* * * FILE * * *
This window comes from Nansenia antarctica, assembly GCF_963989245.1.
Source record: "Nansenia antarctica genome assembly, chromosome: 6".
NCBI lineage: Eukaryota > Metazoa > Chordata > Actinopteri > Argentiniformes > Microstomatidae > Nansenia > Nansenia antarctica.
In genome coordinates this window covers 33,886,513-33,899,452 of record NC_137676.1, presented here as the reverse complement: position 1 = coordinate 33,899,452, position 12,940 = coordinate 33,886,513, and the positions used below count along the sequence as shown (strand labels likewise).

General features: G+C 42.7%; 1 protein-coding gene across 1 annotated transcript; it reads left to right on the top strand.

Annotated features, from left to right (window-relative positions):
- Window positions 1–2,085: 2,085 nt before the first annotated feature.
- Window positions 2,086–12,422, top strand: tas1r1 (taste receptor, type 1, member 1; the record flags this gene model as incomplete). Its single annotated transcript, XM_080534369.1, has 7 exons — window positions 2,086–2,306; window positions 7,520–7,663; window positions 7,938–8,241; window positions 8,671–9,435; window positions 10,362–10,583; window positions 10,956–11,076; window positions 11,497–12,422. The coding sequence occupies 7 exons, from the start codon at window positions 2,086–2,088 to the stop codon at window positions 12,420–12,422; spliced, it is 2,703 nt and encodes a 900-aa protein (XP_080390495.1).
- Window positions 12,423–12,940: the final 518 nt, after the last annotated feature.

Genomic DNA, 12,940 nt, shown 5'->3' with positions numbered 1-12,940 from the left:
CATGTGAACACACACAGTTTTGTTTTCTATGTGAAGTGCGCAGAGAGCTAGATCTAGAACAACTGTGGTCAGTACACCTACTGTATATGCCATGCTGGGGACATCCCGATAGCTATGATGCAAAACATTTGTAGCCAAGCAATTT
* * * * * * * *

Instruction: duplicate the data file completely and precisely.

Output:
This window comes from Nansenia antarctica, assembly GCF_963989245.1.
Source record: "Nansenia antarctica genome assembly, chromosome: 6".
NCBI lineage: Eukaryota > Metazoa > Chordata > Actinopteri > Argentiniformes > Microstomatidae > Nansenia > Nansenia antarctica.
In genome coordinates this window covers 33,886,513-33,899,452 of record NC_137676.1, presented here as the reverse complement: position 1 = coordinate 33,899,452, position 12,940 = coordinate 33,886,513, and the positions used below count along the sequence as shown (strand labels likewise).

General features: G+C 42.7%; 1 protein-coding gene across 1 annotated transcript; it reads left to right on the top strand.

Annotated features, from left to right (window-relative positions):
- Window positions 1–2,085: 2,085 nt before the first annotated feature.
- Window positions 2,086–12,422, top strand: tas1r1 (taste receptor, type 1, member 1; the record flags this gene model as incomplete). Its single annotated transcript, XM_080534369.1, has 7 exons — window positions 2,086–2,306; window positions 7,520–7,663; window positions 7,938–8,241; window positions 8,671–9,435; window positions 10,362–10,583; window positions 10,956–11,076; window positions 11,497–12,422. The coding sequence occupies 7 exons, from the start codon at window positions 2,086–2,088 to the stop codon at window positions 12,420–12,422; spliced, it is 2,703 nt and encodes a 900-aa protein (XP_080390495.1).
- Window positions 12,423–12,940: the final 518 nt, after the last annotated feature.

Genomic DNA, 12,940 nt, shown 5'->3' with positions numbered 1-12,940 from the left:
CATGTGAACACACACAGTTTTGTTTTCTATGTGAAGTGCGCAGAGAGCTAGATCTAGAACAACTGTGGTCAGTACACCTACTGTATATGCCATGCTGGGGACATCCCGATAGCTATGATGCAAAACATTTGTAGCCAAGCAATTT